It's hard to tell how to assist that intention. Greater personalization and theming is one obvious way; like in Marquee above, and to a lesser extent in Twitter itself, custom backgrounds and fonts are an effective way to create a 'brand' and emphasize the individual user. On the other hand, any web designer will surely lament the day that they sign away their pleasing, homogeneous aesthetic to the disarrayed whims of the mob.
Simple familiarity might be the greatest aid here; I am trying to think back to the first couple of times that I clicked in to someone's Tumblr or Twitter page, and whether—font customization be damned—I simply needed to see more and more unconnected people using the service in order to know what to expect when I clicked a link, and to not have to waste any thought on contextualizing the feed; that is, to when I was able to simply read a Twitter feed as an individual's Twitter feed, rather than another instance of this service, Twitter.
Looking back at this list, it's clear that one of the areas in which developers have really progressed from the first generations of blogging software is in posting methods—the whole conceits of many of these services lie in the clever and frictionless way that a user can make a new post. I'm particularly attracted to Dropbox-based services, as I retain a slight pre-web suspicion of text input boxes located in the browser, and because they also completely solve the problem of data lock-in as a bonus.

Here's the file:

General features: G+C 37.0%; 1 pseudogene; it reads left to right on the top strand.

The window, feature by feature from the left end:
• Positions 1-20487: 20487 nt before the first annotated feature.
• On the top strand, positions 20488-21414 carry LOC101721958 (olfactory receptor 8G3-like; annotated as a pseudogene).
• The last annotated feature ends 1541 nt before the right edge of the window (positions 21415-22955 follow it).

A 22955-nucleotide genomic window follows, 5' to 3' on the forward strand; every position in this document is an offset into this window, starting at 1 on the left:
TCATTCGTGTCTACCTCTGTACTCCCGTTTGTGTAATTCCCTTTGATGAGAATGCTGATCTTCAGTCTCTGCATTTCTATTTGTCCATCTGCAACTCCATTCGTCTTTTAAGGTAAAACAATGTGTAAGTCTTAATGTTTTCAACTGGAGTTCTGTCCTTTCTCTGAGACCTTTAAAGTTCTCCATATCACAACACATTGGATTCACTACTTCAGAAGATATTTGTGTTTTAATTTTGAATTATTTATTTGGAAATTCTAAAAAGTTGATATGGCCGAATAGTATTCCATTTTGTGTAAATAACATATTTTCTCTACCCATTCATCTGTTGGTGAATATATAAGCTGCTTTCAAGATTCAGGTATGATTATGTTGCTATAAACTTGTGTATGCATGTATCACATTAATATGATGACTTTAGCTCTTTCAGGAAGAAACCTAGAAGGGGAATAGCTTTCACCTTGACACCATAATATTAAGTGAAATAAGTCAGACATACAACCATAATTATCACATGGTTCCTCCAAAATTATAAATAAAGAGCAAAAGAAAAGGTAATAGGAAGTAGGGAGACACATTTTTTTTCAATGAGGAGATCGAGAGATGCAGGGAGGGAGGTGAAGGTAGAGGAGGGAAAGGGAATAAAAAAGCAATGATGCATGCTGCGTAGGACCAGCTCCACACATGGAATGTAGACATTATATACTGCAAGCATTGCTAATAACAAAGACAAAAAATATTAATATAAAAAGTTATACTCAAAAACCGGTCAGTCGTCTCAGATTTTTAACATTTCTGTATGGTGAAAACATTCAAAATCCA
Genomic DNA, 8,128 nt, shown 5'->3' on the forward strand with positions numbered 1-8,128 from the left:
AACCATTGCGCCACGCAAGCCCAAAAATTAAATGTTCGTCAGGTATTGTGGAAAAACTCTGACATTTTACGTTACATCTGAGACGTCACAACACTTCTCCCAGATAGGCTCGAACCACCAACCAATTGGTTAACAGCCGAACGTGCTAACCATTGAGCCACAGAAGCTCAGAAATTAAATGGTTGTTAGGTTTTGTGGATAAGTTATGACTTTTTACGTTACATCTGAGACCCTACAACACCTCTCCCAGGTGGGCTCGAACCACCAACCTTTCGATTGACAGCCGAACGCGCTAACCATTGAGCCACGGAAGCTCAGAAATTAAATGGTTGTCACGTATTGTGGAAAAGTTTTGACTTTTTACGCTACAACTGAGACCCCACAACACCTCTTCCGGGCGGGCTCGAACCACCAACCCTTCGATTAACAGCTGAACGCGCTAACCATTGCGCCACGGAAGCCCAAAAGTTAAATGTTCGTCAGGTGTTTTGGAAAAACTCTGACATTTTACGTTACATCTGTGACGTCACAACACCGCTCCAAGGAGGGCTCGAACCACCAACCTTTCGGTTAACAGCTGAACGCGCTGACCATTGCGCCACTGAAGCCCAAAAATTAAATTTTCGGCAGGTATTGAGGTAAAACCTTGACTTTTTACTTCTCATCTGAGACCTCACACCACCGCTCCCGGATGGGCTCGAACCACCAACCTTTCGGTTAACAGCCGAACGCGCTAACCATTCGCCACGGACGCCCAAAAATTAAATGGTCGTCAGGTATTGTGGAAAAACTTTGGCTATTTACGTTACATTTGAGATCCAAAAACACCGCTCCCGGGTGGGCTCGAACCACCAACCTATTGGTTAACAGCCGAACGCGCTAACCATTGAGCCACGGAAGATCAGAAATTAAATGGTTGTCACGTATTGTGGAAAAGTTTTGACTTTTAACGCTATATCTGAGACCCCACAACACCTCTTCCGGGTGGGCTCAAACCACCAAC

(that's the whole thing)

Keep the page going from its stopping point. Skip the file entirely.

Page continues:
So this is an obvious area of potential growth for ThoughtStreams. Right now one can only post in a text input box located in the browser. Email-to-post is an obvious direction, though it immediately becomes complicated by the novel format. Normally one emails one's blog, and the subject becomes the title, and the body becomes the text. For any given ThoughtStream user, the blog analog is an individual stream. Leave aside that individual posts don't have titles; that would imply that there would be a new email address for every stream created in the system, and the word 'profusion' quickly comes to mind.
The alternative is that blogs (and thus destination addresses) map instead to users, subjects map to streams, and bodies map to text. But the same problem as above sticks in here: users tend to have a lot of streams. They're encouraged to have a lot of streams. As such, it's a pretty lofty technical requirement that in order to post by email the user must a) remember and b) spell correctly the precise name of the stream they'd like to post in.
Posting by Dropbox is a little more appealing to me, though that's probably because a vision of its operation involves more handwaving—that is, more hard technical work on the part of somebody else. But one could imagine a system in which the entire structure of a user's ThoughtStream (what's the name for all the streams that belong to a given user? Stream bed? I hope so) stream bed is reflected in their Dropbox folder hierarchy: there is an Apps folder in my Dropbox, and a ThoughtStreams folder in my Apps folder, and therein is one folder for each stream. If I want to create a new stream, I can create a new folder or subfolder. If I want to create a new entry in a stream, I can create a new plaintext file in the folder of my choosing. This is appealing; it would doubtless also require significant refactoring.
This is a particularly polished version of the Throwww/Feathers immediacy model. I like the interface. Posts are anonymous or pegged to your twitter handle. The ability to optionally create a custom URL for a post is a very nice feature.
This is an online editor with a focus on revisions and editing, in some pretty heavy-duty ways: it includes the ability to easily save drafts and compare multiple versions of documents, plus the ability to send drafts to other users for editing.